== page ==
The pitch diameter of a splined shaft is is the mid-point between the major and minor diameters. The diametrical pitch is the number of teeth per inch of pitch diameter, similar to the number of threads per inch specified for bolt threads. Because the splines are all the same size and shape, the distance between the centerline of adjacent splines (the circular pitch) remains constant. Therefore as the pitch diameter of the shaft increases, more teeth can "fit around" the pitch diameter, and therefore the larger the shaft diameter the larger the number of splines for any given diametrical pitch.

An actual diametrical pitch specification will be a number specifying the number of teeth per inch of pitch diameter. Industry standards state that most modern automotive axle shafts (All of the 28, 30, 31, 35, 40 spline axles that interest us) are 24-pitch. Therefore, if the shaft had a 1-inch circular pitch diameter it would have exactly 24 splines (or teeth). Using this standard diametrical pitch of 24-pitch a 35-spline axle has a major diameter of 1,500 inches; a 40-spline 1.708 inches.

Note that if you know the diametrical pitch of a splined shaft you can calculate its major diameter. This may be counter-intuitive, as it may seem as if one would decide to use a 1.5" diameter shaft, and then decide to cut splines into and settle on 35 splines. This is not how it actually works, In reality, the pitch controls the major diameter, as the following equation demonstrates. Using the eqation you can calculate the number of splines on any size shaft or conversely the size of any shaft given the pitch and number of splines.

Major Diameter

Do=(N+1)/P

Where:

Do = major diameter of splined shaft
N = number of splines
P = diametrical pitch (24 for just about every axle we care about)

If you know any 2 of the 3 variables you can simply re-arange the equation algabraicly and compute the third/

For example:

Q: What is the major diameter of a 35 spline shaft?

A: N=35, assume P=24, Do=(N+1)/p = (35+1)/24 = 36/34 = 1.50"
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Old 05-31-2007, 08:39 PM   #10 (permalink)
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so where do we find the diametrical pitch?
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Old 05-31-2007, 09:18 PM   #11 (permalink)
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Fred, quick-n-dirty, 14-bolt is about 1-9/16" (1.5625), Dana 37 spline is hypothetically about 1.59", and Dana 35 spline is hypothetically 1.5". My 14-bolt dimension might be off a bit, maybe as much as 0.010, 'cause it's from very foggy memory. All three of those are major diameter, not pitch diameter, as major is what's commonly referenced (ie., "my buddy was really getting it and busted his 1.5-inch 35-spline Dana 60 rearend") and almost nobody uses pitch diameter outside of engineering calcs.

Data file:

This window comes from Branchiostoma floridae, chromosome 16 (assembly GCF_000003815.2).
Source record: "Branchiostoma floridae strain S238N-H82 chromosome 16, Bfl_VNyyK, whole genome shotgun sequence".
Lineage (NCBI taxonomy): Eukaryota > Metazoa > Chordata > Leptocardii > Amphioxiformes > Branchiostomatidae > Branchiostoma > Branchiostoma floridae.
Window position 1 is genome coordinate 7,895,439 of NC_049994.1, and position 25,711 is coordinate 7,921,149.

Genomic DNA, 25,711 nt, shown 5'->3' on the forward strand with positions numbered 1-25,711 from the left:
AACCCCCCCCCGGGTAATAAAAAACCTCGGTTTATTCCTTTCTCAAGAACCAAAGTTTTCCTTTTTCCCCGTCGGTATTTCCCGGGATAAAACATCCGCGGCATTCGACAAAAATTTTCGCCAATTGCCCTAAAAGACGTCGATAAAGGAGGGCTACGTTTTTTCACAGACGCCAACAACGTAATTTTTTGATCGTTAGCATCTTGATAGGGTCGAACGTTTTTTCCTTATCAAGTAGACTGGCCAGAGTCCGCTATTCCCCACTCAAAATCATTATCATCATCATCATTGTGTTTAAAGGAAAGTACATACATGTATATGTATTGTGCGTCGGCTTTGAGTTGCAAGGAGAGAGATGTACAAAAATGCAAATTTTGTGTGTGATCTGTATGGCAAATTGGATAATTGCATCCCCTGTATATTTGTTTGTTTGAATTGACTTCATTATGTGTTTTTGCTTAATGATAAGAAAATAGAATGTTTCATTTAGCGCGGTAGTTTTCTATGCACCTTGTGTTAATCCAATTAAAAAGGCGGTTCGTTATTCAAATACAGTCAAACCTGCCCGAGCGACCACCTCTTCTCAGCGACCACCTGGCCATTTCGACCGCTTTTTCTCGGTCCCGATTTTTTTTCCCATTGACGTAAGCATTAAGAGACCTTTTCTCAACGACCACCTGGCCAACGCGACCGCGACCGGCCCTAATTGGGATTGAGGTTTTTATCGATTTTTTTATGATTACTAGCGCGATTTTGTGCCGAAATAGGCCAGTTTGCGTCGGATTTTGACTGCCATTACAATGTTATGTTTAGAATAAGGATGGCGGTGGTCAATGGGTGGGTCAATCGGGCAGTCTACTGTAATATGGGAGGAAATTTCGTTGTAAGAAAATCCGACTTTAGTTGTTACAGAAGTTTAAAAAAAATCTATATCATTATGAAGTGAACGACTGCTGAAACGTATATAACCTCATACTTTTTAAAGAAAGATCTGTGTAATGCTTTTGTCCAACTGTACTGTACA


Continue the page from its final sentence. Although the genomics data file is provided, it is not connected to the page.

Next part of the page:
FWIW, 37 spline Dana is also 45 degree pressure angle; 35 spline (and all other Dana splines that I know of) is 30 degree pressure angle. 14-bolt is (according to Tech Tim) 37.5 degree pressure angle, yet another different one, and one that's unique to the 14-bolt to my knowledge. I don't have the tools to accurately measure its pressure angle, but it does appear to be about halfway between 30 and 45 degree from what I've inspected.

Last edited by Scott@Rockstomper; 05-31-2007 at 09:24 PM.
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Old 05-31-2007, 09:32 PM   #12 (permalink)
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neat! thanks
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Old 05-31-2007, 09:57 PM   #13 (permalink)
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Wow! That answered so much more of what I wanted to know! But I actually learned alot! Thanks!
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Old 05-31-2007, 11:50 PM   #14 (permalink)
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Minor Dia. (where the strength really comes from):
14FF 1.422
D80 1.490
D60/70 1.361
.
.
.
Assuming they were hobbed or rolled and not cut with an endmill.
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Old 10-29-2007, 08:14 PM   #15 (permalink)
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I'll bring this thread back cause I can't find what I'm looking for.

What is the diameter of a Sterling 10.25 35 spline shaft?

Will a 10.25 35 spline shaft fit a 9 inch 35 spline carrier?

Thanks
Luke
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Old 10-30-2007, 09:30 AM   #16 (permalink)
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Quote:
Originally Posted by 665.0coupe View Post
I'll bring this thread back cause I can't find what I'm looking for.

What is the diameter of a Sterling 10.25 35 spline shaft?

Will a 10.25 35 spline shaft fit a 9 inch 35 spline carrier?

Thanks
Luke
inch and a half diameter. 37.5 deg pressure angle. no it will not fit a 9 inch 35 spline.